Inherently violent?

Over at The Sharpener, Cleanthes complains at the smug tone I took against the Libertarian right. Perhaps he has a point.

I’ve been flicking through this month’s Prospect Magazine. The national discussion about our relationship to Islam continues, and Francis Fukuyama pin-points one of the underlying issues:

It is now the turn of young Muslims to experience this [modernisation]. Whether there is anything specific to the Muslim religion that encourages this radicalisation is an open question. Since 11th September, a small industry has sprung up trying to show how violence and even suicide bombing have deep Koranic or historical roots. It is important to remember, however, that at many periods in history Muslim societies have been more tolerant than their Christian counterparts. The Jewish philosopher Maimonides was born in Muslim Córdoba, which was a diverse centre of culture and learning; Baghdad for many generations hosted one of the world’s largest Jewish communities. It makes no more sense to see today’s radical Islamism as an inevitable outgrowth of Islam than to see fascism as the culmination of centuries of European Christianity.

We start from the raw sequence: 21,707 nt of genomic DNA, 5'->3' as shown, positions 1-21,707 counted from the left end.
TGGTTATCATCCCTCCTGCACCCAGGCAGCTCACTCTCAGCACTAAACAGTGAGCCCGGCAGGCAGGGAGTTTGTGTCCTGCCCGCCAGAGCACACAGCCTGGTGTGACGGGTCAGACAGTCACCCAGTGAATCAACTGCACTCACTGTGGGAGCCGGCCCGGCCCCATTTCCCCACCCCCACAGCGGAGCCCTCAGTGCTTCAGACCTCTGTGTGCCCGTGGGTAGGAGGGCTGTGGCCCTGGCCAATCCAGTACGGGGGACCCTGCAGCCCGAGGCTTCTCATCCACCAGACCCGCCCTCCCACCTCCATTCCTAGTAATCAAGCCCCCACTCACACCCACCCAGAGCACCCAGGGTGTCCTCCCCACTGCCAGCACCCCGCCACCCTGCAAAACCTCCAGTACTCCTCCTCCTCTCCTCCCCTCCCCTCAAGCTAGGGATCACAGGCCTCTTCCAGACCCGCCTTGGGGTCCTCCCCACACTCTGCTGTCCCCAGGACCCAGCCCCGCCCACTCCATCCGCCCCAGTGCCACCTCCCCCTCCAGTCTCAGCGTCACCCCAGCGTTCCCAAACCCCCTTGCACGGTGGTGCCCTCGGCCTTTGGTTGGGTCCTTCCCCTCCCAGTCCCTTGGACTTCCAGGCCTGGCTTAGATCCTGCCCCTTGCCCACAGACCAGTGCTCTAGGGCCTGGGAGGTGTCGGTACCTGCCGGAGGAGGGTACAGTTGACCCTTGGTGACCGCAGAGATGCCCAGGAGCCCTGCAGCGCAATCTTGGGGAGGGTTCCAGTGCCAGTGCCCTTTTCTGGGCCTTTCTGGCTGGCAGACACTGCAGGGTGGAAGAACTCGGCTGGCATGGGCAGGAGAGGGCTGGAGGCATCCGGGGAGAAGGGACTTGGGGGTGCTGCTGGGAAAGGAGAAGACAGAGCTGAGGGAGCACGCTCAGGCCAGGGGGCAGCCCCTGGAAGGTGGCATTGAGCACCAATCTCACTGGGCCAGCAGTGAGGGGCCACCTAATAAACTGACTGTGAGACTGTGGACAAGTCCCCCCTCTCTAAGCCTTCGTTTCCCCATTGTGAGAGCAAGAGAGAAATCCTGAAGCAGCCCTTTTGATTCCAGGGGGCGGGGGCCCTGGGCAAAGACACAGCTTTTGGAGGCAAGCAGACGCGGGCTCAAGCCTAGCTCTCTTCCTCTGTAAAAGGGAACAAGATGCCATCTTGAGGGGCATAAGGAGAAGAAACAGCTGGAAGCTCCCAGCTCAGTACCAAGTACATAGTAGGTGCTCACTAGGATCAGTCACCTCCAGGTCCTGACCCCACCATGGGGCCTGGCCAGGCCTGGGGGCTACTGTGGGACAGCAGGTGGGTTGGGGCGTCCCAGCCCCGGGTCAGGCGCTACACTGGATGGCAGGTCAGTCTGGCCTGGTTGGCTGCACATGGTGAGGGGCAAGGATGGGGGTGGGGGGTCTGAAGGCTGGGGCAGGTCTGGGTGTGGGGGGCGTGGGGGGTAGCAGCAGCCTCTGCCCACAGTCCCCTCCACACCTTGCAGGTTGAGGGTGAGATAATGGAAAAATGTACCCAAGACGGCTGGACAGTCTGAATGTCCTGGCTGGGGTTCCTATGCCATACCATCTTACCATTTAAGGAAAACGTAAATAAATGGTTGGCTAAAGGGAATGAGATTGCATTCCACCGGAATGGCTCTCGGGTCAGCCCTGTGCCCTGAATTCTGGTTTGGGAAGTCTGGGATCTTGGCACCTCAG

This cannot be said often enough. Acceptance of this idea is the first step to co-operation with the Islamic world. And yet much of the discussions on this issue begin by implicitly assuming the former. Especially online, I find many pundits are all too keen to (smugly) point out yet another failing of some muslim or other, somewhere. inevitable retort, pointing out some transgression of some Christian group, or some Western government, is quick in arriving. No allies are won in this manner.